The higher the number, the better the photo, right? Well, no. The more pixels you have to work with, then the more detailed large prints or reproductions of your photos can be, but it doesn't equate to dynamic range, sharpness, or quality of images. Most beginner photographers fall into the trap of buying a camera based on image resolution, but you can pretty much discount that notion nowadays. Digital cameras have been out long enough now that you can pick up any of them off the shelf, and they'll all be good enough for you to use to print large, display online, or pretty much any other publishing style you need when it comes to image resolution.
There are a couple of reasons why you might want higher-resolution stills, though. For example, you may need to use an extreme crop on a photo but still retain enough detail for a clear image. For this reason, you might want something a bit beefier on the pixel count, but there's also an argument that perhaps you should get closer to your subject or use a longer lens.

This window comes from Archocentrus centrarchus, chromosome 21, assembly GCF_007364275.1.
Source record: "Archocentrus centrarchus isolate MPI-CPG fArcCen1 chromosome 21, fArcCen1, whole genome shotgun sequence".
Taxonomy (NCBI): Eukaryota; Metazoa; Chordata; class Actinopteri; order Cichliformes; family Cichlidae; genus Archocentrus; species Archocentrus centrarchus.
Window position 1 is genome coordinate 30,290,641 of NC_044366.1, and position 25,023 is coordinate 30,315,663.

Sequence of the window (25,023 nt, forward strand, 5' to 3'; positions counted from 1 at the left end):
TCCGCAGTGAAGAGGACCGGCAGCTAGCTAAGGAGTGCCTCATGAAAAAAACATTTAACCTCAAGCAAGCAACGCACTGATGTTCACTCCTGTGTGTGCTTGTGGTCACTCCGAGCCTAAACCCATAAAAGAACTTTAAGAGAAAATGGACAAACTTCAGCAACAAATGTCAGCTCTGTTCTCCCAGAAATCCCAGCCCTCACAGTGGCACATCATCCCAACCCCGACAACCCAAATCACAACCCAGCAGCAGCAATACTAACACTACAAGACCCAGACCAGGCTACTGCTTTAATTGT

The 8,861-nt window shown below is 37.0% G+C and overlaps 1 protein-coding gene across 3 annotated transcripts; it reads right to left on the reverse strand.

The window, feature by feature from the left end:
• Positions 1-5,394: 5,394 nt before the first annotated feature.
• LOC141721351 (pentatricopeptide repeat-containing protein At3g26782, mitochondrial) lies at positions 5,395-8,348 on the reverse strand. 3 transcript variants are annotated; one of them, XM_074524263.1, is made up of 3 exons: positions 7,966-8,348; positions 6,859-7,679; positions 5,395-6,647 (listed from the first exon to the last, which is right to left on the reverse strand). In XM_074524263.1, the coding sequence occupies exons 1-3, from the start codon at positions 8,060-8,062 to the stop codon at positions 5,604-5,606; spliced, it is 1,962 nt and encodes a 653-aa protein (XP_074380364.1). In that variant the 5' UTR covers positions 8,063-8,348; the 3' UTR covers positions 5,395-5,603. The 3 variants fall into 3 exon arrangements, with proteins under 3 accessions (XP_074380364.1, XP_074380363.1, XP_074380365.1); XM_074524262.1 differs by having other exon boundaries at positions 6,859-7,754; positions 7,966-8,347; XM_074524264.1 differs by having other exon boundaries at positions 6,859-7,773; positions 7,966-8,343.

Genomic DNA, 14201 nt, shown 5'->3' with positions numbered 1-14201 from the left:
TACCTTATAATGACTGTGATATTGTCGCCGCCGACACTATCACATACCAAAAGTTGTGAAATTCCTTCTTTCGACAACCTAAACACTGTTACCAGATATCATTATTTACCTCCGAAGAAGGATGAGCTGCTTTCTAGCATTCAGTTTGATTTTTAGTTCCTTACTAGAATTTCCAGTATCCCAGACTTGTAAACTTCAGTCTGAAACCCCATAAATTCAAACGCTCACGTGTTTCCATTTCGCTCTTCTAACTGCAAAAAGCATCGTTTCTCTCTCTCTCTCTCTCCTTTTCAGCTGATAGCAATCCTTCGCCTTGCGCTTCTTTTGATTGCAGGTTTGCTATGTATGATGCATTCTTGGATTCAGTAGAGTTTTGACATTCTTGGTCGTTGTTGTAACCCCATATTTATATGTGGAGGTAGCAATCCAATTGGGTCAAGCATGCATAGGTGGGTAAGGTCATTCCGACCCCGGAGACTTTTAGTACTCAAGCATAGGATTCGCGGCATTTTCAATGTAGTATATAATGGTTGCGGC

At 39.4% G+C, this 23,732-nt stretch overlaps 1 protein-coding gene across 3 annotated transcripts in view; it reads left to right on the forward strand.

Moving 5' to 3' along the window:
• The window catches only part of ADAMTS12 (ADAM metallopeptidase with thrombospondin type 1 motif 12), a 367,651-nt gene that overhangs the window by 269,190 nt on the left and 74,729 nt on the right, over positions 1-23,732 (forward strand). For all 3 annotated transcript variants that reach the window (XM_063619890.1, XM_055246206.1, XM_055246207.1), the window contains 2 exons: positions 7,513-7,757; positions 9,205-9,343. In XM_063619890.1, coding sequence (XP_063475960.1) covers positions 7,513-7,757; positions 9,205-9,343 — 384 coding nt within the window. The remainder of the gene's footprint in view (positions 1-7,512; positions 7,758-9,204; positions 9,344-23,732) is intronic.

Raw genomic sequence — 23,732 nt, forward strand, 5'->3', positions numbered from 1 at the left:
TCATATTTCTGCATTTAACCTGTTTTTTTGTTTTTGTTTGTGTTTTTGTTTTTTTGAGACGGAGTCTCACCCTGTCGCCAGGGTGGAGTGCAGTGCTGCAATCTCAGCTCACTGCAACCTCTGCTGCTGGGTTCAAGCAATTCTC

Stills and Video?
Are you only interested in stills photography or do you want to dabble in making some video content too? Bear in mind that unless you're happy editing footage together or know someone who can do this for you, then you probably won't be doing much video if your main aim is to have a camera for stills. So, don't go to town purchasing a camera that shoots high-resolution stills and 8K video footage in the raw format right away (unless you want to splash the cash, in which case you can't go wrong with the Canon EOS R5). If you want to play with video but mainly concentrate on stills, then you're better off finding a camera that has focuses more on stills than video but still has some video capability (that's almost all of them these days).